Cooking apple

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Bramley apples
Red Gravenstein apples
Yellow Gravenstein
Baked apple with vanilla sauce

A cooking apple is an apple that is used primarily for cooking rather than eating raw. Cooking apples are larger, and can be tarter than eating varieties. Some varieties have a firm flesh that doesn't break down much when cooked. The British grow a large range of apples specifically for cooking, but such varieties are used worldwide, although apples eaten raw are also used for cooking purposes. Many apples are dual-purpose.

Apples can be cooked down into sauce, apple butter or fruit preserves, baked in an oven and served with custard, and made into pies or apple crumble. In the UK apples are commonly boiled and mashed and served as apple sauce with roast pork. Bramley apple is by far the most popular cooking apple in the UK.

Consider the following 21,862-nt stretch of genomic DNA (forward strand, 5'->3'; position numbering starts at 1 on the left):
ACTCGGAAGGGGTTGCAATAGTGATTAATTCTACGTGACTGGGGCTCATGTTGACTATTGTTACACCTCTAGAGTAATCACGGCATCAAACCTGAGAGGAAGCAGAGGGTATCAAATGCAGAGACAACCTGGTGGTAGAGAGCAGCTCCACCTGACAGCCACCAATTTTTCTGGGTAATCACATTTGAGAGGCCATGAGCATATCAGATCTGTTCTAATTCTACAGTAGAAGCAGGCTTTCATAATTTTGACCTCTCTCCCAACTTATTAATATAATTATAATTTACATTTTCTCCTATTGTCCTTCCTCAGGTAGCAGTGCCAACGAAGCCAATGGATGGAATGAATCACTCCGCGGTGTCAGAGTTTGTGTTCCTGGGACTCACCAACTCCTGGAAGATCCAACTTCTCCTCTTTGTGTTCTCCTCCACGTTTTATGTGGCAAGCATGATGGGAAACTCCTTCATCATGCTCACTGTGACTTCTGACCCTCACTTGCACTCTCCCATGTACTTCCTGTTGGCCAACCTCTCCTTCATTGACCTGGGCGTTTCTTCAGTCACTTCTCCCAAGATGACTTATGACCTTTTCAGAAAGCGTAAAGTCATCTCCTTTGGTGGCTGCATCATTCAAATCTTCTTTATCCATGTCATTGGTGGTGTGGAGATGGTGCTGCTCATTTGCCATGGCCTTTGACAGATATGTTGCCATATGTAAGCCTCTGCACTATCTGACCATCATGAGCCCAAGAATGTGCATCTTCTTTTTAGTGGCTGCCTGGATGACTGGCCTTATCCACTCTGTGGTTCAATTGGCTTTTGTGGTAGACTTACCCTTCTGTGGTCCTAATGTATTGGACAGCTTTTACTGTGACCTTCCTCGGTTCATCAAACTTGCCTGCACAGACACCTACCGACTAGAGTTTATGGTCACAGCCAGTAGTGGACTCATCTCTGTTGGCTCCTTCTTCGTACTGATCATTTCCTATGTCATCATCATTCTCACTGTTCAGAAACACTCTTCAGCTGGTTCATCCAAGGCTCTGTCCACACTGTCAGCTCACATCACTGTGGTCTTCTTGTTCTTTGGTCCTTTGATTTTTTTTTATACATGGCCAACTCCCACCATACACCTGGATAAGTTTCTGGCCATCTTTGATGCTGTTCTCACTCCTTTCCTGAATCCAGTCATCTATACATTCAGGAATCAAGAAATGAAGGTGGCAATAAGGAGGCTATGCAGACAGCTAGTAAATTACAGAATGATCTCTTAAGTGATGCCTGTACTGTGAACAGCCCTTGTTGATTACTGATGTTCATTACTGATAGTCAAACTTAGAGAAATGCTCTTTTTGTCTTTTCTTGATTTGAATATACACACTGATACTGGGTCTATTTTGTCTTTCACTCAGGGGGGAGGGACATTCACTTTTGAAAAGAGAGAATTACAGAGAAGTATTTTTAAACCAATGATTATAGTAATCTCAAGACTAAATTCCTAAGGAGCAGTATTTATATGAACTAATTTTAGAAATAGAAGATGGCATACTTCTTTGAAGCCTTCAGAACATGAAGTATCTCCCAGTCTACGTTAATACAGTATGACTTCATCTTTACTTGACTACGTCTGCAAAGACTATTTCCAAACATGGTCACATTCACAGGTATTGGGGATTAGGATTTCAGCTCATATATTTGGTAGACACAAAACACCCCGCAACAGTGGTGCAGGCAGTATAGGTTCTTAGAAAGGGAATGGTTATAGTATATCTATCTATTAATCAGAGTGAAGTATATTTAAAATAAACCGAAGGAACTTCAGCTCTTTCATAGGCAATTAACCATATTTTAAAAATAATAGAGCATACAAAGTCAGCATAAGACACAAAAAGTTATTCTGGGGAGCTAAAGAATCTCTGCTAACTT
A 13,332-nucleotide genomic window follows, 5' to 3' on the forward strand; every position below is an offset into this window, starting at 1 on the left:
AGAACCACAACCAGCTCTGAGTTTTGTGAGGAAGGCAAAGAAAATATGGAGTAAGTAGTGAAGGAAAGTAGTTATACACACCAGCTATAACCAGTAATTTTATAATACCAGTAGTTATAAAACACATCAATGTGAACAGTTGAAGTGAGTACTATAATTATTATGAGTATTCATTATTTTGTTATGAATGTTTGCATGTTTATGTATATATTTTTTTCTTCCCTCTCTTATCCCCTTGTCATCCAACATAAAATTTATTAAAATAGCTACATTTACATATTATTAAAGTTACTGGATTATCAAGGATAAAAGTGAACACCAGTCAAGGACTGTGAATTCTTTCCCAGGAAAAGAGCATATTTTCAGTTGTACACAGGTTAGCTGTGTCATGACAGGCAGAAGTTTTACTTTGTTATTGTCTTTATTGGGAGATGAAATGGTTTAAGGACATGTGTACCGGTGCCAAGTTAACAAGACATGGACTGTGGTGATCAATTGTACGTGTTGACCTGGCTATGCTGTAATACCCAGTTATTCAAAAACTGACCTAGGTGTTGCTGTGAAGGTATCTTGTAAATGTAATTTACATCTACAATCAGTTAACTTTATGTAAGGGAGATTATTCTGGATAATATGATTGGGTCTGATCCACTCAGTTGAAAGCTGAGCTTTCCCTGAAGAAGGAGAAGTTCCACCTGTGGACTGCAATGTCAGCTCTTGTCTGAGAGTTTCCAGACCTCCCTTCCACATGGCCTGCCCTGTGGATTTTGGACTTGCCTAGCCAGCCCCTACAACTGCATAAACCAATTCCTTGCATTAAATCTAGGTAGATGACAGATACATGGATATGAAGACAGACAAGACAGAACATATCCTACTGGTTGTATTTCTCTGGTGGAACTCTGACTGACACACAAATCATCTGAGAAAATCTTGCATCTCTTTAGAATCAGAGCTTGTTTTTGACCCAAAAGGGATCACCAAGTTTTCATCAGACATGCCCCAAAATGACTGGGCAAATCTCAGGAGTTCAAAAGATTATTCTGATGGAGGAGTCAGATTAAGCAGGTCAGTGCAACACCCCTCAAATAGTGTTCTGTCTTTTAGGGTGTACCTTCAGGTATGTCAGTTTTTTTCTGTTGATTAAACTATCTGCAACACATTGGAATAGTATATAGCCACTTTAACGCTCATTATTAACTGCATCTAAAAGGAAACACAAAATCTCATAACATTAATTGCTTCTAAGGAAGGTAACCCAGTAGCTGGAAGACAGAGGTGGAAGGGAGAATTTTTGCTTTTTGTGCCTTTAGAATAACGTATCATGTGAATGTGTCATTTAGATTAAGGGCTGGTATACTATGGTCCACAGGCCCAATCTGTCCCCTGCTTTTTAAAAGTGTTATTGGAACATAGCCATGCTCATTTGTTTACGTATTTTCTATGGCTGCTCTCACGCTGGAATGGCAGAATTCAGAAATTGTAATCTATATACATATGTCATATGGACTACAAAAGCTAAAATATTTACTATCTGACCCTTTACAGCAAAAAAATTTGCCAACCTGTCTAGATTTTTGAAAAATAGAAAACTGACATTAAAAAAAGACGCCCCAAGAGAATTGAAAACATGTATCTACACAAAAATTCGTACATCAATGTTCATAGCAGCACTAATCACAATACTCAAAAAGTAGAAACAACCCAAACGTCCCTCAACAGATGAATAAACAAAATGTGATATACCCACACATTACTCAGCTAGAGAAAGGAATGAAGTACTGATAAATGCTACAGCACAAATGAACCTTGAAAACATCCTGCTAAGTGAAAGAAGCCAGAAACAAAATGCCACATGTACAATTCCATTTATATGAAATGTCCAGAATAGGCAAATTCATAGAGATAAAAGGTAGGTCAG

A baked apple is one that has been baked in an oven until it has become soft. The core is usually removed and often stuffed with other fruits, brown sugar, raisins, or cinnamon.

Eaten Raw[edit]

It is commonly believed that eating cooking apples raw will make a person sick. In reality cooking apples are harmless raw and are just varieties of apples whose characteristics are well suited to cooking. This myth is simply a product of cooking apples' tart taste and the possibility of its bitterness not sitting well in the stomach.

Cooking apple cultivars[edit]

External links[edit]